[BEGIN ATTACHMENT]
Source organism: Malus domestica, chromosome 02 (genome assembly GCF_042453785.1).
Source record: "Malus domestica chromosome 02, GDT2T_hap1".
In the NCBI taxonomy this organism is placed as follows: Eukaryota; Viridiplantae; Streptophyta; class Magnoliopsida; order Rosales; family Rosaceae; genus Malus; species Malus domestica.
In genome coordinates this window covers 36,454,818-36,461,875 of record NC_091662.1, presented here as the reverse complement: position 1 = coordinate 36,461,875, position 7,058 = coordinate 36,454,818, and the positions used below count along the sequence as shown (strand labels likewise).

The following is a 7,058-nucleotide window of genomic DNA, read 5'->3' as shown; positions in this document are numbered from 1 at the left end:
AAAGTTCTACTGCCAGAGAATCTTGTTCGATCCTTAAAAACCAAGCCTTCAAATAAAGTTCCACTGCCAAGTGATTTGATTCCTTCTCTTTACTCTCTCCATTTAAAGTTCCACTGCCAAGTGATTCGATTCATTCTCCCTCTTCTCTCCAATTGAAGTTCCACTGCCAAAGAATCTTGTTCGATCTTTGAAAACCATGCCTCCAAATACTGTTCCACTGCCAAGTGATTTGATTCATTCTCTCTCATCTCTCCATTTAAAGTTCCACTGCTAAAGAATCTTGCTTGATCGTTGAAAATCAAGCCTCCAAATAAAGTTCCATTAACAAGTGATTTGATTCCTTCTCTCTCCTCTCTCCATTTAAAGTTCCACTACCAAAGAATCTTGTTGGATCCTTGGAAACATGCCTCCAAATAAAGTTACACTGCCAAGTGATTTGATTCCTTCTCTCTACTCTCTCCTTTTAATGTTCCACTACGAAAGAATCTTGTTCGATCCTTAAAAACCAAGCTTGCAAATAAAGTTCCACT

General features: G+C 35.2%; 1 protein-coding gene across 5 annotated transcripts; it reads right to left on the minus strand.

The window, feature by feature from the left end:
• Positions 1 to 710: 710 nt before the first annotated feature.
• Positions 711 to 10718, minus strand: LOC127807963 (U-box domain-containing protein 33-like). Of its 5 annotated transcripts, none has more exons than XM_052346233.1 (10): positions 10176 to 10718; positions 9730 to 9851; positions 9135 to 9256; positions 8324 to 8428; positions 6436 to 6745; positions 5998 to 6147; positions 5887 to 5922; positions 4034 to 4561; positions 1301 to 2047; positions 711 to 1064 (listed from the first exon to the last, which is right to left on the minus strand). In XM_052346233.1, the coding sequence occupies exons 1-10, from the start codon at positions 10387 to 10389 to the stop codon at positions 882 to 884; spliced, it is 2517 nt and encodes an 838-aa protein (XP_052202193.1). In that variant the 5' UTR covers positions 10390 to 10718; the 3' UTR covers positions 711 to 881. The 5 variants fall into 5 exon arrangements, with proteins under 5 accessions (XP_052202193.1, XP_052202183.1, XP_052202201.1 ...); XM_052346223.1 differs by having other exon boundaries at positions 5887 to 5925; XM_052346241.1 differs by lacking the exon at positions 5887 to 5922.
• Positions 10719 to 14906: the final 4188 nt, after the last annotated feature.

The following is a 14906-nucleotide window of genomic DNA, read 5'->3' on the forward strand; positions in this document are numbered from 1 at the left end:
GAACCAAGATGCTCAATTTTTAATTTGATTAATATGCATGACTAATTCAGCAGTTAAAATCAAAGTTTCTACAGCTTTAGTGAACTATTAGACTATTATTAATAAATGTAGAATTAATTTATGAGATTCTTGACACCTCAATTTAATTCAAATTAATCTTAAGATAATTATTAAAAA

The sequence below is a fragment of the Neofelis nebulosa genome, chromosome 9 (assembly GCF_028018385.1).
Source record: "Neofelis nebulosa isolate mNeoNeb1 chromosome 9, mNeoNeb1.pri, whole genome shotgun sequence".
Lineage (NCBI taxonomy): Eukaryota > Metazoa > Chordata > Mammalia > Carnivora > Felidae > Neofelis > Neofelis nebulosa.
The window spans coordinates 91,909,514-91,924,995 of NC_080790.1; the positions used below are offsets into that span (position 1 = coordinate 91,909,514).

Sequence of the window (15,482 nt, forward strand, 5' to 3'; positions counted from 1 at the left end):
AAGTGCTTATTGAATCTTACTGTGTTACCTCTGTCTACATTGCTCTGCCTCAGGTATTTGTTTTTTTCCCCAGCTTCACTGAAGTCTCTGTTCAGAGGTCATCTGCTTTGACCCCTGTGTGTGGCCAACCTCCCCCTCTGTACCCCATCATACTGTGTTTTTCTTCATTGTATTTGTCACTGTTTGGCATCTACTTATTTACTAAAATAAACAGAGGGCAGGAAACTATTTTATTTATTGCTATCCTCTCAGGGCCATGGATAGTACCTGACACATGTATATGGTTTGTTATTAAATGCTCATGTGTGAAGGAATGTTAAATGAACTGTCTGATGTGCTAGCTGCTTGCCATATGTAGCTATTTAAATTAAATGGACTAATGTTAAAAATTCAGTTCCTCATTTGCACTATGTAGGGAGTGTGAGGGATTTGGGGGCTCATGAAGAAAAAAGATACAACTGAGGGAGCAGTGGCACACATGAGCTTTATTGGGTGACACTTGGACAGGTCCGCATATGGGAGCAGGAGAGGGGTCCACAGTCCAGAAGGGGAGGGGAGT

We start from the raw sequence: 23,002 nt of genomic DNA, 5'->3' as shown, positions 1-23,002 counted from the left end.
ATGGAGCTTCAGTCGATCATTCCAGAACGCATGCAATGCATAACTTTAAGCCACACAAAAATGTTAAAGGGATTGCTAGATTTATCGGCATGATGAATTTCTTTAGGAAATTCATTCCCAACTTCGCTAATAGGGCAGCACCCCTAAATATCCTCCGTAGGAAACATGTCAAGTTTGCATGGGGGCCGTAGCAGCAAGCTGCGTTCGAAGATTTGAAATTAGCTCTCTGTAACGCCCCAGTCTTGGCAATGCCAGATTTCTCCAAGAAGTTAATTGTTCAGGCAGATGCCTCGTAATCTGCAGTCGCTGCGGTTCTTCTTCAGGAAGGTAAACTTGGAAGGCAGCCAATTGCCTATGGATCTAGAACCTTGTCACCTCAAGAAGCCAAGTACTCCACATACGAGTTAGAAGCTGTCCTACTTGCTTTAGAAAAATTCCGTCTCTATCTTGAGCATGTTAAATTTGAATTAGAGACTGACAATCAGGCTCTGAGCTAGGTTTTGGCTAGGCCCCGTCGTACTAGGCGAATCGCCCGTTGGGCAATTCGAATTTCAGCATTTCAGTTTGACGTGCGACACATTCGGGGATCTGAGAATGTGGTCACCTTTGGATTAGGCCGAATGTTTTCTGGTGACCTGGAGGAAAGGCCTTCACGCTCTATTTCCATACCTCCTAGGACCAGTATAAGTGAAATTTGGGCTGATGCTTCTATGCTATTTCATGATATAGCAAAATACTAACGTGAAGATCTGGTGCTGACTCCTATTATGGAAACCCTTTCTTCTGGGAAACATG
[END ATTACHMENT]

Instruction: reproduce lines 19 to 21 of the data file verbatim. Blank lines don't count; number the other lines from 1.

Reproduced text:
AAGTGCTTATTGAATCTTACTGTGTTACCTCTGTCTACATTGCTCTGCCTCAGGTATTTGTTTTTTTCCCCAGCTTCACTGAAGTCTCTGTTCAGAGGTCATCTGCTTTGACCCCTGTGTGTGGCCAACCTCCCCCTCTGTACCCCATCATACTGTGTTTTTCTTCATTGTATTTGTCACTGTTTGGCATCTACTTATTTACTAAAATAAACAGAGGGCAGGAAACTATTTTATTTATTGCTATCCTCTCAGGGCCATGGATAGTACCTGACACATGTATATGGTTTGTTATTAAATGCTCATGTGTGAAGGAATGTTAAATGAACTGTCTGATGTGCTAGCTGCTTGCCATATGTAGCTATTTAAATTAAATGGACTAATGTTAAAAATTCAGTTCCTCATTTGCACTATGTAGGGAGTGTGAGGGATTTGGGGGCTCATGAAGAAAAAAGATACAACTGAGGGAGCAGTGGCACACATGAGCTTTATTGGGTGACACTTGGACAGGTCCGCATATGGGAGCAGGAGAGGGGTCCACAGTCCAGAAGGGGAGGGGAGT

We start from the raw sequence: 23,002 nt of genomic DNA, 5'->3' as shown, positions 1-23,002 counted from the left end.
ATGGAGCTTCAGTCGATCATTCCAGAACGCATGCAATGCATAACTTTAAGCCACACAAAAATGTTAAAGGGATTGCTAGATTTATCGGCATGATGAATTTCTTTAGGAAATTCATTCCCAACTTCGCTAATAGGGCAGCACCCCTAAATATCCTCCGTAGGAAACATGTCAAGTTTGCATGGGGGCCGTAGCAGCAAGCTGCGTTCGAAGATTTGAAATTAGCTCTCTGTAACGCCCCAGTCTTGGCAATGCCAGATTTCTCCAAGAAGTTAATTGTTCAGGCAGATGCCTCGTAATCTGCAGTCGCTGCGGTTCTTCTTCAGGAAGGTAAACTTGGAAGGCAGCCAATTGCCTATGGATCTAGAACCTTGTCACCTCAAGAAGCCAAGTACTCCACATACGAGTTAGAAGCTGTCCTACTTGCTTTAGAAAAATTCCGTCTCTATCTTGAGCATGTTAAATTTGAATTAGAGACTGACAATCAGGCTCTGAGCTAGGTTTTGGCTAGGCCCCGTCGTACTAGGCGAATCGCCCGTTGGGCAATTCGAATTTCAGCATTTCAGTTTGACGTGCGACACATTCGGGGATCTGAGAATGTGGTCACCTTTGGATTAGGCCGAATGTTTTCTGGTGACCTGGAGGAAAGGCCTTCACGCTCTATTTCCATACCTCCTAGGACCAGTATAAGTGAAATTTGGGCTGATGCTTCTATGCTATTTCATGATATAGCAAAATACTAACGTGAAGATCTGGTGCTGACTCCTATTATGGAAACCCTTTCTTCTGGGAAACATG